Shimada et al. (2014) stated: “We therefore consider the battle against heightened commercialization of fossils to be the greatest challenge to paleontology of the 21st century.” We believe, on the other hand, that the demonization and marginalization of a specific portion of the paleontological community is the result of misunderstanding, misplaced entitlement and simple intolerance. Such attitudes endanger the future of the very science of paleontology and paleontological collections on which it is based. Through collaboration, education and constructive alliances, the fossil fuel that drives our discipline could be better managed and made more easily accessible to the scientists who work in both commercial and/or academic institutions, but more importantly, made equally accessible to the public.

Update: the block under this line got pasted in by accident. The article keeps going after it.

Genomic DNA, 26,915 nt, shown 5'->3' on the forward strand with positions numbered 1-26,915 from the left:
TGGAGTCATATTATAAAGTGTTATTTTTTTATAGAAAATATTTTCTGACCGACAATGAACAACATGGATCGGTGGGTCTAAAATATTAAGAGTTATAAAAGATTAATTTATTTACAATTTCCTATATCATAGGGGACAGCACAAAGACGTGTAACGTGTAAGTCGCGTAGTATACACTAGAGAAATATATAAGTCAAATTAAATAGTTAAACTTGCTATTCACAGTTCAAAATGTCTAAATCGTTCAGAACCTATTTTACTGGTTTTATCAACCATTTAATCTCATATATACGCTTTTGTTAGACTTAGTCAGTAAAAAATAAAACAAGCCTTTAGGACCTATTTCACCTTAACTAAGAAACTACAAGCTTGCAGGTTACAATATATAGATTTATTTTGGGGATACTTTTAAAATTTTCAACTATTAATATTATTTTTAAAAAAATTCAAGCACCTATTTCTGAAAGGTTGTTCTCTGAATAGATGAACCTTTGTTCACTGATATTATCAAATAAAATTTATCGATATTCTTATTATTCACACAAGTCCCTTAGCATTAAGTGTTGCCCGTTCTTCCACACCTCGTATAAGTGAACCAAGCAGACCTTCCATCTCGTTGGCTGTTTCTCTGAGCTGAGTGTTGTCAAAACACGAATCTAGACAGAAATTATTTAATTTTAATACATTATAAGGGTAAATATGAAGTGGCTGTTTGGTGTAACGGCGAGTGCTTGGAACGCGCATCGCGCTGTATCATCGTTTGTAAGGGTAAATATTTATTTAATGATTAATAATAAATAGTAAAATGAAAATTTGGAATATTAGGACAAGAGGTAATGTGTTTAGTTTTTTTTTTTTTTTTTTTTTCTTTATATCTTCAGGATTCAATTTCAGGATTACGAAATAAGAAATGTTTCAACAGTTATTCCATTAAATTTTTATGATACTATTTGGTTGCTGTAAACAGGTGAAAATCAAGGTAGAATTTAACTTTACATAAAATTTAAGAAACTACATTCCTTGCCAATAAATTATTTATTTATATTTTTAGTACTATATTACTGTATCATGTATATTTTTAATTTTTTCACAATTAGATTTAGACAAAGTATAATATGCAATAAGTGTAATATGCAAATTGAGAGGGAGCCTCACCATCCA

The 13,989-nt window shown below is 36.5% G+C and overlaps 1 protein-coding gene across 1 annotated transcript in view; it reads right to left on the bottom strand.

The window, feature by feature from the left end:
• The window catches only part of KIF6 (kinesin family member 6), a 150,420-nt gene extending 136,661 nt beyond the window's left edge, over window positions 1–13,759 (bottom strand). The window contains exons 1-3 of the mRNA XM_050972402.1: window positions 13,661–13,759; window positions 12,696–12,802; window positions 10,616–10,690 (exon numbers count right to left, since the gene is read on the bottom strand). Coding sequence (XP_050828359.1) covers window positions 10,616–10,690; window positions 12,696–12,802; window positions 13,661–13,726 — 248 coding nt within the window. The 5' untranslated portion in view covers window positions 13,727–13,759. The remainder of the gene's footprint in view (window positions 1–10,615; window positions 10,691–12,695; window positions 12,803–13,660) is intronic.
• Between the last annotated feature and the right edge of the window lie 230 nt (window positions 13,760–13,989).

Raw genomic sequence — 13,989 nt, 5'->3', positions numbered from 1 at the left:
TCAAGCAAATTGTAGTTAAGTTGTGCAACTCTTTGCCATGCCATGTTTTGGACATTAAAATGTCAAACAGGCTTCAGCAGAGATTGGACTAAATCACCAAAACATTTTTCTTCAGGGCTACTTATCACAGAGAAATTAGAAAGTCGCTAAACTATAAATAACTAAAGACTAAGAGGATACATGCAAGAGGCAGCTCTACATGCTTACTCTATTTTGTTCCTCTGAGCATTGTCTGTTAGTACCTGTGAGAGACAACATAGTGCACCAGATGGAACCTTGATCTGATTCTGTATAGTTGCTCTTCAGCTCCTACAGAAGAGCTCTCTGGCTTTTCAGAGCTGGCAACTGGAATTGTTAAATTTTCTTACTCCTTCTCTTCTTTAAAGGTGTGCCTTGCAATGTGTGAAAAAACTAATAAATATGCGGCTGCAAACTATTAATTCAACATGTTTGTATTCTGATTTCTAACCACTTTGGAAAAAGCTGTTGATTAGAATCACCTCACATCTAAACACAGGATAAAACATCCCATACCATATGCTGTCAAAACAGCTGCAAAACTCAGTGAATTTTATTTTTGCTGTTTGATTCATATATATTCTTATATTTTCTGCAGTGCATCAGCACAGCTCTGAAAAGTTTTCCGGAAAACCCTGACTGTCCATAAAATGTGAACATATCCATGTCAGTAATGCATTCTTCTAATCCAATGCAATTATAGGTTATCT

A recent Gallup poll (gallup.com/poll/21814/evolution-creationism-intelligent-design.aspx) shows that 46% of Americans believe that God created humans in their present form. The same poll revealed that 66% of Americans believe that the Earth is less than 10,000 years old. Fifty-four percent believe that creationism should be taught in schools. The challenges that our discipline faces are grave and we need a united front so that we might work together to make fossils more available to the general public, in museums and private collections, so that more people can touch, learn and understand the beautiful story that is the evolutionary history of life on Earth.